Accenture embraces public cloud and ‘kills’ data centers around the world
FYI, this story is more than a year old
At Microsoft Ignite 2016 in Atlanta, digital transformation was one of the main talking points.
Accenture CIO, Andrew Wilson spoke about what they’re doing to drive digital transformation in our ever-changing world. With over 400,000 employees seeking to drive digital transformation for their combined set of clients, Wilson affirms for Accenture it is all about the intersect of the business amidst all of the great new technology we’re seeing today.
“It's about putting a completely new next generation of employee experience into the hands of our users,” Wilson says. “It's about innovation, analytics and about creativity, not just productivity as, perhaps, it was in the past. And it’s also about doing it on the move - we go to over 10,000 different locations a day and those digital workers have to have all those latest capabiltiies.”
According to Wilson, the role of IT has changed drastically.
“The days of the data center, of building, designing and launching your gold-plated release once a year are completely out the window,” Wilson says. Now, it's real time, it's agile.”
Wilson says that Microsoft Azure is a big part of powering production at Accenture.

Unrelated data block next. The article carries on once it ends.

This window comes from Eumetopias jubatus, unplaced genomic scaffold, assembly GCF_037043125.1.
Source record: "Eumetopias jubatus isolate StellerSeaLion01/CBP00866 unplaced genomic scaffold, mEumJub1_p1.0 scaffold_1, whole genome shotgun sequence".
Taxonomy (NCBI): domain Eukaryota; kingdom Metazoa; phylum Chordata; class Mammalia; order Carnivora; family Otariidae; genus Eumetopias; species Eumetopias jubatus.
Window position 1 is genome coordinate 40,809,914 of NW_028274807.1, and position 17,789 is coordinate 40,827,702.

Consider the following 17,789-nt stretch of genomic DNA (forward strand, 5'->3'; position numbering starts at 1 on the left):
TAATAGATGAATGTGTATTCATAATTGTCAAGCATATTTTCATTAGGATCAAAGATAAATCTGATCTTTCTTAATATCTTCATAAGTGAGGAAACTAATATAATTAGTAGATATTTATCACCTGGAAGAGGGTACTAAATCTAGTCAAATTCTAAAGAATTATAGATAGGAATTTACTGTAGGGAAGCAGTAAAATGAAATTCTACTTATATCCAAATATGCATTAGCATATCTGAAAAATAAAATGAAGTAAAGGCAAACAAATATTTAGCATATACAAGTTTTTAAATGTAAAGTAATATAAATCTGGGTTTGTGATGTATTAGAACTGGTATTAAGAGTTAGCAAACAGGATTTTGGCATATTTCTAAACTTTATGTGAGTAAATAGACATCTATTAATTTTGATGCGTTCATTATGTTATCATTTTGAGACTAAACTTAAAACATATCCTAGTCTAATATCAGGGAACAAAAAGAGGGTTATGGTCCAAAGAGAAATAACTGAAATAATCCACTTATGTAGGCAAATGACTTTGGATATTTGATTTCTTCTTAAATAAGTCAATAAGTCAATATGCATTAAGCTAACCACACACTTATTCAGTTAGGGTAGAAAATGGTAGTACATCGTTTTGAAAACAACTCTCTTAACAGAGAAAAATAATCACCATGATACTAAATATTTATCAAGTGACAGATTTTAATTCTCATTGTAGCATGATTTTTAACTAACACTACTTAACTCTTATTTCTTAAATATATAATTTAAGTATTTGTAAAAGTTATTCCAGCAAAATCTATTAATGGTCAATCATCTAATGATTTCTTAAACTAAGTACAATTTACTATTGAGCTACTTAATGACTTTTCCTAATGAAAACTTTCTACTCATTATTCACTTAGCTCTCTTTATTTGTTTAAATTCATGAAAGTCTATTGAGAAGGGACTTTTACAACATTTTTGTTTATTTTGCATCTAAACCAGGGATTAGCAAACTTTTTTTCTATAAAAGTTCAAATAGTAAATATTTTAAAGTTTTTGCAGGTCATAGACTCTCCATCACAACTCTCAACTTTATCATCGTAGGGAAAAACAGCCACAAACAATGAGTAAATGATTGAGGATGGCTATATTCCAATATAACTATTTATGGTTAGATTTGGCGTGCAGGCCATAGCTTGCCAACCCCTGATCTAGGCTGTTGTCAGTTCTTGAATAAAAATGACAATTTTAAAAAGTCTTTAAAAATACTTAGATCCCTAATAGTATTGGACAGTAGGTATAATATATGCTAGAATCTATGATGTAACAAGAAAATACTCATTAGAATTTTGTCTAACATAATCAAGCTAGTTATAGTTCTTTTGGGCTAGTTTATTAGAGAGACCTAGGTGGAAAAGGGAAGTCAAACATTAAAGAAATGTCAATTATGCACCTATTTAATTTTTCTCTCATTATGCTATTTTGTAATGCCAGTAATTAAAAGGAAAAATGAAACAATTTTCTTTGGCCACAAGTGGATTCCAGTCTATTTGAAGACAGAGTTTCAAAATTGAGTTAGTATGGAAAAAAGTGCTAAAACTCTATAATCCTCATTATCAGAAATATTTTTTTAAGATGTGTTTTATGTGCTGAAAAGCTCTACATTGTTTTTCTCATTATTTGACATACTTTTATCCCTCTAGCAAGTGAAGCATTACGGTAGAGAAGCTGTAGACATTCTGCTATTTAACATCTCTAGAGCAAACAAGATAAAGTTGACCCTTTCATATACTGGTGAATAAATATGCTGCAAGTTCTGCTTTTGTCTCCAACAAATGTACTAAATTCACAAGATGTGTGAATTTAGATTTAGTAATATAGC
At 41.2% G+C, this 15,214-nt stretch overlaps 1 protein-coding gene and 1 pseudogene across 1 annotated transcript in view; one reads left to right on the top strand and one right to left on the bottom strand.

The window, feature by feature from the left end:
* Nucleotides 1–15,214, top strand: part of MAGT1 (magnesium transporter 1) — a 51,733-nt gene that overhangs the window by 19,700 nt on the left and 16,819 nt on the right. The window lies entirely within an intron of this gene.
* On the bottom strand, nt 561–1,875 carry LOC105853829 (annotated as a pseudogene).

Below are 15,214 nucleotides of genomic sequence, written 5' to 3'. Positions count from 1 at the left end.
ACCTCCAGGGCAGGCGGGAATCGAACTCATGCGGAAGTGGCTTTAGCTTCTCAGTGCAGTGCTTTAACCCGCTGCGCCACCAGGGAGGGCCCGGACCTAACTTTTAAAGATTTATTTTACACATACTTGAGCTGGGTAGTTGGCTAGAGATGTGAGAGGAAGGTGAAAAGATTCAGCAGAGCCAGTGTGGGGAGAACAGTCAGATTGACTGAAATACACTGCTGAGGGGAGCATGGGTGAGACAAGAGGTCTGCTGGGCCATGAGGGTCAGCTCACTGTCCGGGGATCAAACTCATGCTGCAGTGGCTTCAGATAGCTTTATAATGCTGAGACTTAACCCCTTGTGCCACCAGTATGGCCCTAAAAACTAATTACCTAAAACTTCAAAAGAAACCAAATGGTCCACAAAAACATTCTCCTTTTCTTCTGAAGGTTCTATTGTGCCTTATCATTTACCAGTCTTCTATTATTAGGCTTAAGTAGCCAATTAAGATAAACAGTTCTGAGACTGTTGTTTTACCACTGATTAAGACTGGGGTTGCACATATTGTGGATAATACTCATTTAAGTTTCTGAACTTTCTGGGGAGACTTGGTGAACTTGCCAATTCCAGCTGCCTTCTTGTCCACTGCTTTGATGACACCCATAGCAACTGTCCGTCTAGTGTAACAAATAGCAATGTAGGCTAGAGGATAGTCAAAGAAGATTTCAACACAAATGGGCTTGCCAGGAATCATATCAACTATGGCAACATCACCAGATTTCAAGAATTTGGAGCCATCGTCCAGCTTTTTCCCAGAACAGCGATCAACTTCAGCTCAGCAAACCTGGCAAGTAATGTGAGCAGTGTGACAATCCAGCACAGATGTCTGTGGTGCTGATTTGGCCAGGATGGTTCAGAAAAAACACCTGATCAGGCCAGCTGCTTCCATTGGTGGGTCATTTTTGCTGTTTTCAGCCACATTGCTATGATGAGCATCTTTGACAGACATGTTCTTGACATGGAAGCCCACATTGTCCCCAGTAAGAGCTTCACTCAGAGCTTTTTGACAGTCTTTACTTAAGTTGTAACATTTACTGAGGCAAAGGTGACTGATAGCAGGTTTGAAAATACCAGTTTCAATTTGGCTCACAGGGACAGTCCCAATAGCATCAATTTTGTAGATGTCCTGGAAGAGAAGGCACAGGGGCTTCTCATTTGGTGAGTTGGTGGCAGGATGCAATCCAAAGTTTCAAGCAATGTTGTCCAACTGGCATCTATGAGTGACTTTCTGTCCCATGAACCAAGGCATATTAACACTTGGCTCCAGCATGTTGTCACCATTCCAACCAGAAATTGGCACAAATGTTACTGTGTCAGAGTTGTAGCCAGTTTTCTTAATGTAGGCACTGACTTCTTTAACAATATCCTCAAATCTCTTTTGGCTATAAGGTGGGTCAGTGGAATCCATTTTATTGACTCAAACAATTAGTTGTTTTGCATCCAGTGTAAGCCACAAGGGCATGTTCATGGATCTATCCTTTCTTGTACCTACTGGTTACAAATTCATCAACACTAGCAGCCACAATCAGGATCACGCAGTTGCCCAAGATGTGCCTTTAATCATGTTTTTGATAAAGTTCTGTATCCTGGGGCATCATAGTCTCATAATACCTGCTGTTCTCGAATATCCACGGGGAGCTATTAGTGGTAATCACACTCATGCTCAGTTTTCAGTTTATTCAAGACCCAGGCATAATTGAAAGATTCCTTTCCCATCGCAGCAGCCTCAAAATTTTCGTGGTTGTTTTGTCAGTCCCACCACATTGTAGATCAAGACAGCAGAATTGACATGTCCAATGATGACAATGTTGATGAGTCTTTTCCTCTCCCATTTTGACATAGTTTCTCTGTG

As I say, we’re about 60 percent public cloud at the moment,” Wilson says. “I intend that to be about 80 percent in the course of the next year. As we further embrace public cloud, we’re killing our datacenters. We're two down and now onto the third one. So the days of the datacenter, at least our datacenters, definitely have an end.”
As Accenture has gone through this change, Wilson has learnt a lot and has some advice to share.
“Don't be afraid to adopt the new a lot more quickly than we used to. CIOs like me, particularly hyper-scale, gold-plated, risk-averse - let's not just watch it, let's get out there. You've got to be much more agile, much more quick and more willing to adopt risk because those users, millennial and post-millennials out there, I can't give them yesterday's services. I have to give them tomorrow's services to be relevant as a CIO,” Wilson concludes.